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David Revell: Scientific Analysis Girds Goleta Beach 2.0, Naturally
Goleta Beach is a treasured community asset, one whose fate has been discussed, researched and argued over for the last six years, and which is now being considered by the Santa Barbara County Board of Supervisors.
Goleta Beach sits in the middle of a large sand system (called a littoral cell) where sand is moved to the coast through our watersheds, streams and rivers, then along the coast driven by waves and currents from west to east.
I have spent the last 18 years in and around Goleta Beach. As a scientist, I have been studying the coastal processes at Goleta Beach for the last seven years. As a Ph.D. researcher with Gary Griggs of UC Santa Cruz, I was asked to participate in the Goleta Beach Working Group process as a scientific adviser to the county. My personal goal was to conduct rigorous science to support decision-making. Three questions that arose during that stakeholder process drove much of my Ph.D. dissertation research and subsequent peer-reviewed publications.
» What caused the erosion at Goleta Beach?
» What impact does a large El Niño have?
» What are the effects of human alterations on beaches in the Santa Barbara littoral cell?
Initial findings from this research formed the basis for a managed retreat alternative crafted for the county by the environmental engineering firm Philip Williams & Associates (PWA) at the end of the initial stakeholder process. This alternative was not selected as the preferred alternative, and so a second “Park Reconfiguration Alternative” was completed by PWA for the Environmental Defense Center and Surfrider Foundation and submitted to the state Coastal Commission. The Santa Barbara County Parks Department’s proposed “Goleta Beach 2.0” uses the updated scientific basis from the Park Reconfiguration Alternative and enhances the recreational opportunities while balancing uses in Goleta Beach County Park with the use of the beach.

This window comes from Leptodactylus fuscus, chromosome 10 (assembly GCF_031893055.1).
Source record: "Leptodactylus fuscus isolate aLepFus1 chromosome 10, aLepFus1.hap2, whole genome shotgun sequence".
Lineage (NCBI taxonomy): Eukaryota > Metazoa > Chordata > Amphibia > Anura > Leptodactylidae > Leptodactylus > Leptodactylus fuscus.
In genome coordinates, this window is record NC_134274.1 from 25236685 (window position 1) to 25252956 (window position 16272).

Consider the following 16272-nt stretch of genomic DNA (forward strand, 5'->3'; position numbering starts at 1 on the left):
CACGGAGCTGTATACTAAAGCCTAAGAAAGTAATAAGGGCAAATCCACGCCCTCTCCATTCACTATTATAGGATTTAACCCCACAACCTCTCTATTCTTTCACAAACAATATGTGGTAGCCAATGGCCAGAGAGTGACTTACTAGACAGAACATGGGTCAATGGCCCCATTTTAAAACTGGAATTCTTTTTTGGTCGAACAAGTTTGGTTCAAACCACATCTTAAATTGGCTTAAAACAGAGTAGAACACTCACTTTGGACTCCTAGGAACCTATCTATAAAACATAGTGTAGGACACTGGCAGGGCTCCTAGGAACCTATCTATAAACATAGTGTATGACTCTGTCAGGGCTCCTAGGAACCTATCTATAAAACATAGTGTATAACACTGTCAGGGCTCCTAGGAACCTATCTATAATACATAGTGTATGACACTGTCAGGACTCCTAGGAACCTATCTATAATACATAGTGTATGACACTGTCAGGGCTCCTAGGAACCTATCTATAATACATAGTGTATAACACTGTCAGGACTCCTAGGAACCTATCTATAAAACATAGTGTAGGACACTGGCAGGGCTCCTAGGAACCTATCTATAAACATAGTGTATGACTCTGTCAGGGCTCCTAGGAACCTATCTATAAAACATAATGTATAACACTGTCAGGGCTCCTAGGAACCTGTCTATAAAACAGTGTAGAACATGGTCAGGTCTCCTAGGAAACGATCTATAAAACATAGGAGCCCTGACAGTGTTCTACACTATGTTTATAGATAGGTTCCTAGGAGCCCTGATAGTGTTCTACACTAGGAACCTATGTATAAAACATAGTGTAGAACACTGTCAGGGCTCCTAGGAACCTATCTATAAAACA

The key findings from my research documented that the erosion at Goleta Beach (starting in 1999) was a delayed response to the 1997-98 El Niño that affected upcoast Sands Beach. As a result, Sands Beach trapped sand for several years, forming an erosion wave that moved down the coast and affecting not only Goleta, but Hope Ranch, More Mesa, Shoreline Park and Leadbetter Beach before reaching the Santa Barbara Harbor in 2007.
The second key finding was that there is no long-term shoreline erosion at Goleta Beach, but rather the beach oscillates, widening and narrowing in response to the abundance of wave energy entering the Santa Barbara Channel. The Pacific decadal oscillation, a more than 30-year climate cycle, affects this wave energy by altering the storm track, the frequency and intensity of El Niños and ultimately the beach at Goleta. During the energetic phase, beaches narrow at Goleta while during calmer phases, we have historically seen beaches widen. The basis for the Goleta Beach 2.0 Project is to move critical infrastructure out of this active oscillating coastal processes zone.
The third key finding of this research showed that the placement (or footprint) of the rocks on Goleta Beach (and other locations down to Ventura Harbor) take up a significant portion of the recreational beach. Any structure that fixes the back of the beach will destroy the beach as sea level rises, because the beach cannot adjust its shape to accommodate changes in coastal processes.
While most geologists like rocks, those involved in the Goleta Beach discussion have made some statements that show a fundamental misunderstanding of coastal processes. As a coastal geologist, I prefer cobbles and sand and the natural processes that keep beaches healthy. Beaches are our natural flood defenses, which protect our uplands, provide recreational opportunities and support ecosystems.
Goleta Beach 2.0 is grounded in scientific analysis focused on protecting Goleta Beach Park by working with the natural coastal processes. It balances diverse community interests and provides open space now and in the future for both the community and the beach to evolve in response to natural beach width oscillations.
— David Revell Ph.D. is a coastal geomorphologist with Philip Williams & Associates in San Francisco.
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